Changing City Council

Two Council meetings ago, City Council voted to give notice that it intends to change its composition from 12 councillors to 10 and to redraw the City’s ward boundaries from six wards to five.

I voted for the change because I think it is a sensible, evidence-based decision that will lead to a Council that is more appropriately-sized for our community. However, there have been questions raised in regards to the decision that I will try to address here.

Why not go lower than 10?

The research examined by the Council Review Committee shows that there would be a case to be made for having eight councillors. I don’t think there is a good case for trying to go with fewer than eight. With six councillors we would have to entertain making the positions full-time or adding staff at City Hall to help them manage their workload.

In some public commentaries, I’ve seen examples cited of larger cities have relatively few councillors. Kitchener tends to be a popular example, as they had only six councillors for a long time (they’ve since expanded to 10). It bears remembering though that Kitchener—along with many southern Ontario cities—is part of a two-tier municipal structure, whereas Sault Ste. Marie is a single-tier city.

Although Kitchener is several times larger than Sault Ste. Marie in terms of population, the tax levy managed by their City Council is actually quite comparable to the size managed by our Council.

Regardless, it was clear from our deliberations that there was interest on Council in changing from 12 to 10 but not any lower than that. Doing so is a step in the right direction that I am happy to support.

Why not have one councillor per ward?

Although we are changing the size of Council and the number of wards, we are still going to have two councillors elected from each ward. It is felt that this is important because it ensures that when a vacancy or extended absence of a councillor occurs ward constituents will still have a representative whom they can contact.

Obviously, when the provincial by-election is called we are going to have a situation where both councillors in Ward 6 are temporarily absent. However, these situations are rare.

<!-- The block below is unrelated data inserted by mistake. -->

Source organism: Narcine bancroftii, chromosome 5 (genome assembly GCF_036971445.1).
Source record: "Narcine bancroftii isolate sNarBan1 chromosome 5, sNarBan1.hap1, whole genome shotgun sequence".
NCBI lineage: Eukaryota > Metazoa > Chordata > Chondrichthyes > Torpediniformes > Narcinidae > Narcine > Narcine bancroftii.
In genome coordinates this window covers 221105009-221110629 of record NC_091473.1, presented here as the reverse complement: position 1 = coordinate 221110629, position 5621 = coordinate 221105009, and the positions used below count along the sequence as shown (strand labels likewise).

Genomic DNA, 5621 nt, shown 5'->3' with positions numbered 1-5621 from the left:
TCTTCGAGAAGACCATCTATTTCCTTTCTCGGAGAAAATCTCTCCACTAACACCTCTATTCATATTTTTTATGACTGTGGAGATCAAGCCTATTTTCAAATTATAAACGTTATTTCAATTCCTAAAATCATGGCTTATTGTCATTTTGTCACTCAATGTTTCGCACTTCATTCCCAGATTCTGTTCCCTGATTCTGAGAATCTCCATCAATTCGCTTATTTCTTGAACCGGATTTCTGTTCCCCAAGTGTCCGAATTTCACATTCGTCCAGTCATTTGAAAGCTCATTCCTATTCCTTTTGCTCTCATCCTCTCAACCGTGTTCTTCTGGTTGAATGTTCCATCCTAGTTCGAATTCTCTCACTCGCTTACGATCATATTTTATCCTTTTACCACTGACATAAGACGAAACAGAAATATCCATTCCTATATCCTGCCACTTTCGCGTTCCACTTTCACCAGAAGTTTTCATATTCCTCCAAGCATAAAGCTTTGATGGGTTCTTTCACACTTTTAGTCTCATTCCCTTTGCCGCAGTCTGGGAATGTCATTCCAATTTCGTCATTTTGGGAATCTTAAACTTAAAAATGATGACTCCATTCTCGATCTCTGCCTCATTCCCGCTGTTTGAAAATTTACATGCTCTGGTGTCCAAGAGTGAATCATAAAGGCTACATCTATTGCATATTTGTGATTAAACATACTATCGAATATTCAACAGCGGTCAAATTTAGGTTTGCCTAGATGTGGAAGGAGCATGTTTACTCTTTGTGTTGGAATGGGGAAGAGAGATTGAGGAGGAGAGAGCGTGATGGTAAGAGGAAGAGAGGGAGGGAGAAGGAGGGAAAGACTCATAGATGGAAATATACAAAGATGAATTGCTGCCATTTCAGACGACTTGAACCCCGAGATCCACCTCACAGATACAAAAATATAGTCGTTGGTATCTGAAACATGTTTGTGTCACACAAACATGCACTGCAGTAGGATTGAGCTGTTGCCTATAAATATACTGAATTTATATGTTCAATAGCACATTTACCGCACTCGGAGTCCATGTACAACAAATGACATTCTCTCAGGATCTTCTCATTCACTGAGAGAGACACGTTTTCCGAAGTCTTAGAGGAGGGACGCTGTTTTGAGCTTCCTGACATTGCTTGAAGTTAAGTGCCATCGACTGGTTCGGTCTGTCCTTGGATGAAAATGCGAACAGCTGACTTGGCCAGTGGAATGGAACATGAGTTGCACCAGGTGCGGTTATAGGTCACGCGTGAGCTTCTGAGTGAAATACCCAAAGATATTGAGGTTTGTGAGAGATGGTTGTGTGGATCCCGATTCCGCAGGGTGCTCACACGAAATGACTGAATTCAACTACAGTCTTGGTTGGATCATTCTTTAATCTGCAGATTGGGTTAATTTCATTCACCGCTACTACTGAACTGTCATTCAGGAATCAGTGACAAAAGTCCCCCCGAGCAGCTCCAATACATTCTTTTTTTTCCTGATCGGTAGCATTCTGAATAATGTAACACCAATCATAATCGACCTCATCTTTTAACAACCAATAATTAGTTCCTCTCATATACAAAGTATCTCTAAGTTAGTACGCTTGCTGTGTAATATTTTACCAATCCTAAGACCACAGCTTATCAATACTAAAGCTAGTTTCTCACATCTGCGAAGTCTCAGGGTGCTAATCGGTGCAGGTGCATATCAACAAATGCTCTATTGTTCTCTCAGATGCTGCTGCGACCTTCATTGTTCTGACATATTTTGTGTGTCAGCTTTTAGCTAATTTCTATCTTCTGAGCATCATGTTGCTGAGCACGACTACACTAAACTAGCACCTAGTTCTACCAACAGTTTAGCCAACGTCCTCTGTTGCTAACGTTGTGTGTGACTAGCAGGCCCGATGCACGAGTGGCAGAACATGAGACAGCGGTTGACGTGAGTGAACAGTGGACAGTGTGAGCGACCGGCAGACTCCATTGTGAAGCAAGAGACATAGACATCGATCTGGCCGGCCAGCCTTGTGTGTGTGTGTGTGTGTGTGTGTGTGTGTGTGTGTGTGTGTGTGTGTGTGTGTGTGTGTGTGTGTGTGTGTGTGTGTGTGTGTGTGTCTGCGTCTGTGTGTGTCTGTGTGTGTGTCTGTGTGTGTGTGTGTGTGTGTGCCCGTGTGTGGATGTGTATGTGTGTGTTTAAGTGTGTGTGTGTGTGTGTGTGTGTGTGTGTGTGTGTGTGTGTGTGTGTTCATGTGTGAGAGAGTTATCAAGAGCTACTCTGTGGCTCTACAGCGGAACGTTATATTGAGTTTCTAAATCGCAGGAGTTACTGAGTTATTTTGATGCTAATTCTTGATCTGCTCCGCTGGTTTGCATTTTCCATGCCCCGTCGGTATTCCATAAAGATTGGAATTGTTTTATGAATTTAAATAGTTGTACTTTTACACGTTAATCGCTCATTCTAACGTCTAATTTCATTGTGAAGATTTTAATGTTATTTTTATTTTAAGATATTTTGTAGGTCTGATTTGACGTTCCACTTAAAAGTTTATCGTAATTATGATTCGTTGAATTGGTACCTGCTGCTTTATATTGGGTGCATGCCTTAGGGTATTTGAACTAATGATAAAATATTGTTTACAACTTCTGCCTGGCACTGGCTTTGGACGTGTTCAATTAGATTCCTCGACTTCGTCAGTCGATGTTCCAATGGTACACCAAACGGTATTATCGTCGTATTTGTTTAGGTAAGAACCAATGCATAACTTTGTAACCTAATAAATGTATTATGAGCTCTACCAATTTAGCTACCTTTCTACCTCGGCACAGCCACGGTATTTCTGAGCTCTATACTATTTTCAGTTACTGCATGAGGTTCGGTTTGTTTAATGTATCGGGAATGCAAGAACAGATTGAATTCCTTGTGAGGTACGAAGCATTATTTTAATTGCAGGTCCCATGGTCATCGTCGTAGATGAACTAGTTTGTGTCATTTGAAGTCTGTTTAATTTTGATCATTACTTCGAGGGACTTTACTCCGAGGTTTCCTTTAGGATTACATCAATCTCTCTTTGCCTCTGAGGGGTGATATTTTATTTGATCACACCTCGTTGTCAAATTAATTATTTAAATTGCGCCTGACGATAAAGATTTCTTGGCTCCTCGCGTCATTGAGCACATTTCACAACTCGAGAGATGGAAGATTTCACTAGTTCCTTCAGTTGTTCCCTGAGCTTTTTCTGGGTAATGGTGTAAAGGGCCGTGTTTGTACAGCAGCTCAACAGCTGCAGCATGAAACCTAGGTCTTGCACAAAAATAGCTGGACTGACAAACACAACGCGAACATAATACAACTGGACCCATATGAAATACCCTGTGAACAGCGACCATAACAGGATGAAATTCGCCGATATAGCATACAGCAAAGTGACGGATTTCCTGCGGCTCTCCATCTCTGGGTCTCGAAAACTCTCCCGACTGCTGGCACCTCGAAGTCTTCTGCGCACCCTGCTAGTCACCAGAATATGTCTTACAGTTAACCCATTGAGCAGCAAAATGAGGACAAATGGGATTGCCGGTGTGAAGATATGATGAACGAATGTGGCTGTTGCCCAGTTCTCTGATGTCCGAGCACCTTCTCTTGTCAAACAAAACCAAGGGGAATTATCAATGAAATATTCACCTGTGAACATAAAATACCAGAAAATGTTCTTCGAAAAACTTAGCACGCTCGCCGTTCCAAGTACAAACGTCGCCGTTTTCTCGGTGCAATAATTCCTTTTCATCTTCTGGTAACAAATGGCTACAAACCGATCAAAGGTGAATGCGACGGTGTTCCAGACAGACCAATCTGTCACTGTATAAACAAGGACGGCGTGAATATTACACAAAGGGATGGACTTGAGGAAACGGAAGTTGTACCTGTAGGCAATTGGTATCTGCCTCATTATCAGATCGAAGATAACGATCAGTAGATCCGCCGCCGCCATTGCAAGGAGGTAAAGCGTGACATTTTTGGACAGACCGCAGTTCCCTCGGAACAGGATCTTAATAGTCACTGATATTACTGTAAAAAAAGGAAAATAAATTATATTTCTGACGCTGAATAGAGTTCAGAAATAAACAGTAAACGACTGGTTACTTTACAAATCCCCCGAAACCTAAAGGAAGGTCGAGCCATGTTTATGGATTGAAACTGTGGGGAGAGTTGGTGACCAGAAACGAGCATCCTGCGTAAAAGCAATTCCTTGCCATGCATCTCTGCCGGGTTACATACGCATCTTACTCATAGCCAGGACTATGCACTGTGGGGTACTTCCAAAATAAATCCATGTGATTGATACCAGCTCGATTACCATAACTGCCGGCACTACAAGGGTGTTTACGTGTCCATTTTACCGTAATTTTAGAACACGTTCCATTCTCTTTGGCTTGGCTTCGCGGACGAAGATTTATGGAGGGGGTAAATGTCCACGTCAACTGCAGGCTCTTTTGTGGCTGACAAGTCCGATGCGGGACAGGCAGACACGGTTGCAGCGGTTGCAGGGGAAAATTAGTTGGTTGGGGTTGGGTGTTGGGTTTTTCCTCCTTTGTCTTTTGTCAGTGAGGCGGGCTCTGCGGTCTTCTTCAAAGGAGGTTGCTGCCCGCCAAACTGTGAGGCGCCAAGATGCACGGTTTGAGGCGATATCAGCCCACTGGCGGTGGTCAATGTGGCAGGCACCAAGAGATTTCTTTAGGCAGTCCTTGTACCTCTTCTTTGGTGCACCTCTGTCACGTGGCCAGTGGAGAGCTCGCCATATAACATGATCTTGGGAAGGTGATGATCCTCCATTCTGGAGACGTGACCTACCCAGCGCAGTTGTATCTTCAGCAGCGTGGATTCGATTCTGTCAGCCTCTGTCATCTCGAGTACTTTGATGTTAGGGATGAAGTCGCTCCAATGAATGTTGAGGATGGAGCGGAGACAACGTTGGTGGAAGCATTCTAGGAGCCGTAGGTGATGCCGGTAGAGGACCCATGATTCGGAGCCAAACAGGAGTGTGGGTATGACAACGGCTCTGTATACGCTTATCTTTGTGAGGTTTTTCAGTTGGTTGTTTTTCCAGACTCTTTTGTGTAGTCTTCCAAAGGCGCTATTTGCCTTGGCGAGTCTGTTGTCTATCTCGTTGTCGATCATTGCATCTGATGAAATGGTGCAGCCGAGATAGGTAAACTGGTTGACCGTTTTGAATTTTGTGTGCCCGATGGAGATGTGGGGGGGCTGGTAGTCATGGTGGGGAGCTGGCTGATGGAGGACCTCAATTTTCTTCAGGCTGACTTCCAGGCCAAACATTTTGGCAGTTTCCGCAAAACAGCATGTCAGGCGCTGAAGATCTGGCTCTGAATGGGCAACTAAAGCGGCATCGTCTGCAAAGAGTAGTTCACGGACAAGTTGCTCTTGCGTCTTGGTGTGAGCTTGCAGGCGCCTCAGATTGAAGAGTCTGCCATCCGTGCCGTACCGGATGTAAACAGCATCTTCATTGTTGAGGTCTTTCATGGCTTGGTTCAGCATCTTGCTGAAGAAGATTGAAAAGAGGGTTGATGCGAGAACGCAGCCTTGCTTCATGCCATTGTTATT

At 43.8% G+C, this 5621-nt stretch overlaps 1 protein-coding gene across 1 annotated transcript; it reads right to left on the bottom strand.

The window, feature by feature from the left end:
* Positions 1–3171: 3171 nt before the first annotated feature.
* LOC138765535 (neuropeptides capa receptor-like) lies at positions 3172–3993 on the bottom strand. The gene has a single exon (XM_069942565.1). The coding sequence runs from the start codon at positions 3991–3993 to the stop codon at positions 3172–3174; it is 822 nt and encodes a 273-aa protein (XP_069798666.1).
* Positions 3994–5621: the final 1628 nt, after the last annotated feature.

Is a referendum needed?

In the opposite direction to the questions addressed above, there has been some suggestion that the status quo should be maintained or that the question should be put to voters in a referendum.

To that, I would say this: in Ontario, the Municipal Act vests the power to change a council’s composition (subject to certain limits) with the municipal council itself. The process to do so is set out very clearly in act. There is no requirement for a referendum or ballot question. When wards are created, redrawn or dissolved, there are requirements for notice to be given to electors and for a public meeting to be held. Any resident who objects to the proposed changes has the right to appeal to the Ontario Municipal Board.

Our local system of government operates under the tenets of representative democracy. Every decision that our Council makes can be considered an expression of the popular will of the community. Arguing that no one expressly campaigned on reducing the size of Council is a red herring; Council is called upon to decide matters all the time that were not broached during the election campaign. Because we are elected, we remain accountable to the public for all of our decisions.

To me though, the larger point is that we have to be open to change both in the community and at the City of Sault Ste. Marie and that openness needs to extend to Council itself. For the last several years, we’ve been asking staff to trim their spending. We’ve been exploring ways of delivering services differently. We’ve watched as the City’s senior management team has restructured itself to have fewer managers. We have to be willing to turn that same level of scrutiny on to our own operations as a council and I, for one, am glad that we did.